McDonald’s, the world-famous brand that defined American fast food, first appeared on US television during the 1960s. The company entered mainland China in 1990, before China’s franchise law was introduced. Regarded globally as a representation of US culture and values, McDonald’s emergence in China soon attracted an avalanche of Chinese customers eager to try out its burgers and fries, which were vastly different from the staples offered by local Chinese quick-service restaurants. By 2008, McDonald’s was the second-largest fast-food provider in China in terms of number of outlets and popularity, after its primary rival, Kentucky Fried Chicken (“KFC”). Not only was food culture in China vastly different from that in the West, but Chinese food culture and lifestyles were changing as a result of surging economic growth and massive urbanisation. The competitive environment was also intensifying as local and foreign restaurants sought to capitalise on China’s increasing affluence. China’s rapidly growing middle class was also demanding higher standards from both local and foreign companies. McDonald’s local business practices in terms of food healthiness, employee welfare and other environmental issues were placed under close scrutiny. Would McDonald’s be able to keep pace with the rapid transformation of China from a closed country to an open and dynamic society?
McDonald’s Localisation Approach
In a traditional Chinese meal, dishes were served on communal plates, which were placed at the centre of a table for everyone to share. Diners would use their chopsticks to pick food out of the communal plates on a bite-by-bite basis. This was quite different from a typical Western meal, in which individual servings were doled out at the beginning of the meal and diners would have their own sets of food to themselves.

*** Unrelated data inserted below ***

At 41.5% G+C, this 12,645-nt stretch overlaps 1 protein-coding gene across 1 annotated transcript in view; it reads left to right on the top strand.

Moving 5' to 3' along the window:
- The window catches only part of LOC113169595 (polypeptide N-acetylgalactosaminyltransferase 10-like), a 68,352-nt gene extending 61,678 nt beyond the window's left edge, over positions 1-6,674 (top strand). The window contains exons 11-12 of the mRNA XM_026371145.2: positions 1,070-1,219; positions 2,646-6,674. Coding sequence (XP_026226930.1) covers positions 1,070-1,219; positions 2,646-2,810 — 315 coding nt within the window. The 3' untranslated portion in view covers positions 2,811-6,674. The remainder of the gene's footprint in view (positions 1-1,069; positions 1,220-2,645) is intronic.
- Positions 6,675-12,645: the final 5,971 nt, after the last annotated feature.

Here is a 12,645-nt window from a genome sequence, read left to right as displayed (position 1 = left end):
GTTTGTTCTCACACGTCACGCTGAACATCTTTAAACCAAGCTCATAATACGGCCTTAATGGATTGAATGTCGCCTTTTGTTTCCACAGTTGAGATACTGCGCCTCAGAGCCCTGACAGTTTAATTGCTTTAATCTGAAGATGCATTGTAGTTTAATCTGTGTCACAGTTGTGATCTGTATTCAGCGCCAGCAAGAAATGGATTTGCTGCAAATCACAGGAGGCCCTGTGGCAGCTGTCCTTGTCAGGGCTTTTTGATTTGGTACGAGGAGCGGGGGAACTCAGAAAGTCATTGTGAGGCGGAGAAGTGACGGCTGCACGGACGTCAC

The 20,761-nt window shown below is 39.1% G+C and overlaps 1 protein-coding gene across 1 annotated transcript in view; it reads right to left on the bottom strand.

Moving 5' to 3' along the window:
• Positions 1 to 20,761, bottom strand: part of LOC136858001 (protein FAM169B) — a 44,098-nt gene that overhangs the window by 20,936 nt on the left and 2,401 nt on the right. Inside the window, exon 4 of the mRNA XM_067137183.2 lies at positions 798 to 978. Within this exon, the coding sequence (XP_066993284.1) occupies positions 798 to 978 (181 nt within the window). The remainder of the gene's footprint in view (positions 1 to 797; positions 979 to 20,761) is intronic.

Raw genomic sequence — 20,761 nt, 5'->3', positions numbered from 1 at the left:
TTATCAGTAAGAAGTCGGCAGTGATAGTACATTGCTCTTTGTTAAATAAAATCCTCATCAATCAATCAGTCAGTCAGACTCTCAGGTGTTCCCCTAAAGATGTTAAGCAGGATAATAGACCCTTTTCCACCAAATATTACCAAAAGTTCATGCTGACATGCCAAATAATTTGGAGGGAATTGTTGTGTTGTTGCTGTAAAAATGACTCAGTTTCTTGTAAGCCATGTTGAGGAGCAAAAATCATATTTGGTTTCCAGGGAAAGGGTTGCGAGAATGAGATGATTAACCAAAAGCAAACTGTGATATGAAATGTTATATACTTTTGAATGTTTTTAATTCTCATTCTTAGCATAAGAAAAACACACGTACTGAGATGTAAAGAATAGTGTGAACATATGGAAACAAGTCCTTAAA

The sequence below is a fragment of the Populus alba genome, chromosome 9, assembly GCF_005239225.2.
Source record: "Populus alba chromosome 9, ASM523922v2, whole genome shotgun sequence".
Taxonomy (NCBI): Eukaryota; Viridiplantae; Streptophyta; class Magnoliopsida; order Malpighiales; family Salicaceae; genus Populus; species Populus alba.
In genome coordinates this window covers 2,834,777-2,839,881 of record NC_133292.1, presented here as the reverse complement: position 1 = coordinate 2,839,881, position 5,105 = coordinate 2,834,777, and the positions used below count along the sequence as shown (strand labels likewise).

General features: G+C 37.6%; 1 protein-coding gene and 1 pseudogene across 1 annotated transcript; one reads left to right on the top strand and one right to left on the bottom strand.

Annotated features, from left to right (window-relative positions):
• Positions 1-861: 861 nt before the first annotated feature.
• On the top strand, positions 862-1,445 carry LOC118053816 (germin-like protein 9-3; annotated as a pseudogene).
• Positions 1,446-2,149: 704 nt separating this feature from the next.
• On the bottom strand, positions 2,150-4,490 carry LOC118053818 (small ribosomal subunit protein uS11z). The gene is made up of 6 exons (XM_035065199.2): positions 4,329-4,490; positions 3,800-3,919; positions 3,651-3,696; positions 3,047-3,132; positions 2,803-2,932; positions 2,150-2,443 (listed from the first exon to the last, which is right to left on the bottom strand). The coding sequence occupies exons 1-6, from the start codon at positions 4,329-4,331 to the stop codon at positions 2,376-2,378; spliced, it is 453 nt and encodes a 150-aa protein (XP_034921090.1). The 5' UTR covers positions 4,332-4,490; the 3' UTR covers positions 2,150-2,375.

Fast food was not a completely new idea in China. Noodle and dumpling stalls and restaurants selling typical, light and simple Chinese food (eg, steamed bread, noodles, dumplings and wantons) were commonplace in the country, forming a part of the traditional culture. In the late 1980s and early 1990s, the emergence of Western fast-food chains had changed the restaurant landscape in China through the different experience they offered to Chinese consumers: efficient self-service, standardised servings, less reliance on eating HKU802
08/409C McDonald’s: Is China Lovin’ it?
utensils, a clean environment and a comfortable atmosphere. The immense curiosity of Chinese about foreign brands and their in-store experience had enabled these companies to set relatively high prices for their food [see Appendix 1].
McDonald’s China’s Franchising
Of McDonald’s overseas outlets, 70% were franchises.1 However, due to legal restrictions, this was not the case with its outlets in China. In fact, it was not until 1997 that China enacted its first franchise regulations, which applied only to domestic franchisors. 2 Only in December 2004 was a preliminary legal structure created for foreign franchisors as part of China’s commitments to the World Trade Organisation.3 Since McDonald’s entry into China in 1990, it had operated under direct investment model. Instead of using franchise operation model to grant qualified individuals a license to operate a chain store, McDonald’s restaurants in China were operated through joint ventures with local companies and its wholly foreign-owned enterprises (“WFOEs”) established in the country.4 Despite a long-term vision of setting up a franchise model in China as the government refined the franchise law, McDonald’s China focused more on ensuring brand quality and management control. 5 It was also of concern to the company that there were cases in China of other franchisees signing on as partners just to learn trade secrets and recipes and then open their own stores under different names. By February 2007, only one of 879 McDonald’s restaurants in China was...